A slippery boy ran in circles around the king’s cadaver.
Under thunder clouds, where the gulls echo.
His friend yelled ballads from the sidelines.
The rain fell and the mud churned, frothing in puddles.
His Bloated Majesty ballooned and stank,
so inflated, his legs stuck out and pointed at the broken rooftops.
Sweaty men wanted the corpse and stood watching the boy.
He amused them, so arms folded.
The other boy stopped yelling and clasped his hands to his eyes,
starting to count backwards.
Laughter rose up, clear, as the men readied.
Air escaped from the king and his noisy stench blew the boy out of his circle.
The boy kept running.
Over black moss.
Over smashed poultry igloos.
His ankles hurt on the curbs.
He thought about the king’s body and how it was behind him,
threatening to explode.
He must look like how people did when they were running from the bombs.
The sirens sang in from the outskirts,
So he took a different way, and discovered a shopping centre
that still existed.
1: Matches from his pocket.
2: An impromptu trash bag torch
He set the building to burn and ran on.
Chairman Boy sat on the dead king’s cardboard throne,
up near the beams at the back of the dark barn.
The boy ran in and stopped.
The other boys sat in a circle all around him,
“You’re late,” Chairman Boy said, “Where’s my king?”
“The lechers got him, a group of jolly meanies,
They had a giggle and all I could do was leg it.”
Chairman Boy pulled a scrunchie bag from his side,
covered schnoz and gob, and huffed a few,
’til the plastic deflated and the puff died away.
He drooped to one side before lifting a finger and pointing at the boy.
“I couldn’t do nothin’! He was ‘bout ta burst anyway.
It weren’t fair, you sending me to zoom round ‘im.
It’s no protection, I tell ya, though I tried me best.”
The other boys rattled their snuffing bags
and the boy spun around under their gloomy eyes.
“You couldna done no better. It’s trying circumstances.”
Outside, the evening weather got dank.
Some boys lit fat dirty candles and the wicks spat out their flames.
All the hay barrels and box crates stacked to make their meeting room.
Under corroded metal the heady conference began.
Chairman Boy sucked on a glow-in-the-dark oversized dummy.
“Where’s my king?” he cried, creasing his face around vacant pupils.
The boy lifted a scratched CD and checked his face in it.
His welts were growing, looking like caviar.
“How we gonna decide who is next up?” he said.
The boys tossed arguments between them into the night,
sometimes wrestling to settle minor grumbles.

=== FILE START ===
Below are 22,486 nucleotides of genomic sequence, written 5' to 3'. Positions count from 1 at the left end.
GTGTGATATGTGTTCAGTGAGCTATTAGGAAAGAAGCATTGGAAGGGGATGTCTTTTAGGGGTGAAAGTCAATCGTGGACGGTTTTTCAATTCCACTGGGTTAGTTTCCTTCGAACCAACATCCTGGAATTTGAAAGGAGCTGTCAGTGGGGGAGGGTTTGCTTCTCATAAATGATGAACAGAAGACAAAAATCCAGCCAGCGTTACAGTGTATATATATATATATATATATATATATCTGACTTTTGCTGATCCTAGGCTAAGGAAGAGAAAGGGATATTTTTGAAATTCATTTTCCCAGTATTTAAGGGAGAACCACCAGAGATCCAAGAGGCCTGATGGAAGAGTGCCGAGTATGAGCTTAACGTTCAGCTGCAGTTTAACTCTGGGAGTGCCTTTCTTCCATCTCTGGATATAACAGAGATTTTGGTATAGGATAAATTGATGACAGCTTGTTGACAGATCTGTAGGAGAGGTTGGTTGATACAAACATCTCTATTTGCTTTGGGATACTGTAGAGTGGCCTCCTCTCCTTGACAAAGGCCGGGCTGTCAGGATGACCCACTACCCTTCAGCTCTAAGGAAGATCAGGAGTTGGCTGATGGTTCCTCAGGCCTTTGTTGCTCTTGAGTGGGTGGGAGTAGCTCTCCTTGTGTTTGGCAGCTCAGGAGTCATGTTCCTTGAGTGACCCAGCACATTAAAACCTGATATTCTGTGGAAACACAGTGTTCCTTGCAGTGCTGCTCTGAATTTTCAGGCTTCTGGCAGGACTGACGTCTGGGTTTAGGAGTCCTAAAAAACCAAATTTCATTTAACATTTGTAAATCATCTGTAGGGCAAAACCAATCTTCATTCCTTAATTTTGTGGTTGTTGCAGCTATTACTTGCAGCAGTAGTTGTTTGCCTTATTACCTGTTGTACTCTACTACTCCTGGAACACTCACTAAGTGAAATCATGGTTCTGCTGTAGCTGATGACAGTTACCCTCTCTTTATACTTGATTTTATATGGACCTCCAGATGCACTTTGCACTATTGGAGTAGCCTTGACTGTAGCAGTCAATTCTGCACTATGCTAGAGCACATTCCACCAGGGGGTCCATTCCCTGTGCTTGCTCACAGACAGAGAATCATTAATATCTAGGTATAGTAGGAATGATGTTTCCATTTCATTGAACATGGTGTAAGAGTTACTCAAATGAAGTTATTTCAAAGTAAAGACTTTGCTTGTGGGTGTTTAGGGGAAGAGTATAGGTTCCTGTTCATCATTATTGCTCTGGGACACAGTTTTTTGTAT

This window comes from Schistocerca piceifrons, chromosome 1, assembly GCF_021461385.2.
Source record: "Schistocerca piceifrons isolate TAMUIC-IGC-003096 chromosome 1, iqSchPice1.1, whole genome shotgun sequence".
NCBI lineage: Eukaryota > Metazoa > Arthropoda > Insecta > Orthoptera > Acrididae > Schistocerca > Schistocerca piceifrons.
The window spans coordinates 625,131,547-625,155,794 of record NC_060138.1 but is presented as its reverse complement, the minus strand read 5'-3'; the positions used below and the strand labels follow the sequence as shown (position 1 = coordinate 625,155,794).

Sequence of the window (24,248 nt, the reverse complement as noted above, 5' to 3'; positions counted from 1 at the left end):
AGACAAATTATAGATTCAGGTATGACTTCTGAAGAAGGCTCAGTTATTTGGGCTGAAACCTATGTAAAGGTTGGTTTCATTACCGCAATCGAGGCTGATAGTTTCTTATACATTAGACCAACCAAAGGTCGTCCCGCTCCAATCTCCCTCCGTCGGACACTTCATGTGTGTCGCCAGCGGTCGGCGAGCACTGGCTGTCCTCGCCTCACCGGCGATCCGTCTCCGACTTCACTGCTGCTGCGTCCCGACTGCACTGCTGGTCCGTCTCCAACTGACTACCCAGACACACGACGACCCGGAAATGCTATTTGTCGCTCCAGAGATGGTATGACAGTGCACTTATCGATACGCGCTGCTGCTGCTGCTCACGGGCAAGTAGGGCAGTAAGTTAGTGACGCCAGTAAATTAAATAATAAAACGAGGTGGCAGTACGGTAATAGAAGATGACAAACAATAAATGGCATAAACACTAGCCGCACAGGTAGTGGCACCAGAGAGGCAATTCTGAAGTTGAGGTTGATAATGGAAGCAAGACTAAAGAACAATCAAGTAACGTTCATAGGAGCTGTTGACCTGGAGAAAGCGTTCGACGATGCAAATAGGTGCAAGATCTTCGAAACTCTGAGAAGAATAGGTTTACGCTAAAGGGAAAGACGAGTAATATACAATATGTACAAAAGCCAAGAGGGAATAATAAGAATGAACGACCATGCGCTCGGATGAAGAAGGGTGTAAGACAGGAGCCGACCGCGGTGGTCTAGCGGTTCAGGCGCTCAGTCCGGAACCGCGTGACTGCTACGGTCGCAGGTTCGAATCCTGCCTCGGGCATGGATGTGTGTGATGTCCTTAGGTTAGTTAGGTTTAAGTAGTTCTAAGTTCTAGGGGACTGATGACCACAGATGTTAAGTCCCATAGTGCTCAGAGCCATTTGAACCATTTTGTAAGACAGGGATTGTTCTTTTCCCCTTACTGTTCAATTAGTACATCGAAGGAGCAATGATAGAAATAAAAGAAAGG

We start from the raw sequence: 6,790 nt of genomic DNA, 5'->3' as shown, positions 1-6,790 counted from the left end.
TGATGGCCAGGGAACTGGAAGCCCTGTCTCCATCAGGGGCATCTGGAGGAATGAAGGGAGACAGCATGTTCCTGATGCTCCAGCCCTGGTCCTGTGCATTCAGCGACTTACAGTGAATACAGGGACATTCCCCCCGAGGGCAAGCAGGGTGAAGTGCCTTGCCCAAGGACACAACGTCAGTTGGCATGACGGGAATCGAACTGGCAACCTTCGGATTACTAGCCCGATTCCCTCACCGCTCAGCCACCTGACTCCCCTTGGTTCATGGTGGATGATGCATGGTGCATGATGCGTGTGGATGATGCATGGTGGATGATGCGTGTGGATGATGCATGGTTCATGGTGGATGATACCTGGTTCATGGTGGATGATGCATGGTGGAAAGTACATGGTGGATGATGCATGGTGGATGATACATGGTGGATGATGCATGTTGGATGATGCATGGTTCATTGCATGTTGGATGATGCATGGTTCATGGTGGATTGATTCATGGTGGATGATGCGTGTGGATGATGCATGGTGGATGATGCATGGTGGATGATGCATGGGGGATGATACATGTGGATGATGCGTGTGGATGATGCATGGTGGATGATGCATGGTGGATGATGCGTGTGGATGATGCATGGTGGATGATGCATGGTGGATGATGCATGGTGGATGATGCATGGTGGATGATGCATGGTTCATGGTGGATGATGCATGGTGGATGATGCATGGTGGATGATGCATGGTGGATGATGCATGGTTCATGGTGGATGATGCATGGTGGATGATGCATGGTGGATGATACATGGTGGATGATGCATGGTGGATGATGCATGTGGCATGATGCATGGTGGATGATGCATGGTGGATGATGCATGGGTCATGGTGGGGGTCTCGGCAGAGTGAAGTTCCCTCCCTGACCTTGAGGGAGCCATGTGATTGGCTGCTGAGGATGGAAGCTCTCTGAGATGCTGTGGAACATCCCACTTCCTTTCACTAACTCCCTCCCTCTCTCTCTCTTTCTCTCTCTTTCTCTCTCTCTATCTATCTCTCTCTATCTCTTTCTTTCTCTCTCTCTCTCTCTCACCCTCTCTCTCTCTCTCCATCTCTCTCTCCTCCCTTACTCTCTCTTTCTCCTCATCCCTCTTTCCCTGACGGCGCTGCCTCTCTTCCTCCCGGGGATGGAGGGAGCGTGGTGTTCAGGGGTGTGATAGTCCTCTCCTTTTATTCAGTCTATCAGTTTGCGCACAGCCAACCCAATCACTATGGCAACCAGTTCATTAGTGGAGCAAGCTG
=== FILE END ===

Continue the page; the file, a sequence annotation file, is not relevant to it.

“I got qualms about any of us being King Boy,” the boy said finally.
“None of us in this room is fit,” Chairman Boy said,
freshening from his glue stupor.
“As Chairman, I’m proposing we wait here until our king arrives.
Whoever next walks through the door is coronated His Majesty.”
A hush brushed the snuggly barn, the spittle of candles crackling.
Without any objection or ideas, the boys silently concurred.
Hunkered down in the early hours the boys took their waking dreamtime,
given in sleepy solvent gasps, stained plastic soothing.
One by one the candles faltered.
A gentle light left.
And the bright moonrays broke through radiation clouds,
to enter by door and by window on the waiting.
A scabby little one convulsed on the bare floor between pallet stacks.
“Leave him be,” Chairman Boy said, scraping dribble from his drained lips,
“He’s been wanting to die for ages.”
Strangulated sirens blared far off across the deserted city ruins.
The boys had heard them all their lives but still didn’t know what they were telling.
Or if they were telling or meaning anything at all.
Tiny tottering footsteps arrived at the door, a delicate outline wobbling under the moon.
The boy lifted his head in recognition of the sound.
A pair of rear back legs, the tap tap of hoof on concrete.
“Denise,” he said. He sighed.
All the boys roused and looked, snorted, and laughed.
Denise the two-legged lamb was king.
Chairman Boy stood.
“All hail Denise! Denise! Denise!”
The boys repeated, over each other and woozy:
“Hail, hail! Denise! Denise, Denise!”
The lamb trundled over to the boy and sniffed out his finger.
She’d been allowed life because the boy fed her.
She was his burden.
The boy grabbed a CD from the floor and slit the wound on his thumb with the sharp edge.
With urgent pushing, the lamb sought his digit and suckled her overdue meal.
One of the other boys said, “This ain’t gonna work.”
Chairman Boy lit a candle and stood up straight, wavering.
“The king sucks her advisor.
All hail the king! All hail our advisor!”
REBECCA GRANSDEN lives on an island and writes sometimes. She can be found on Twitter @rlgransden and online occasionally at rebeccagransden.wordpress.com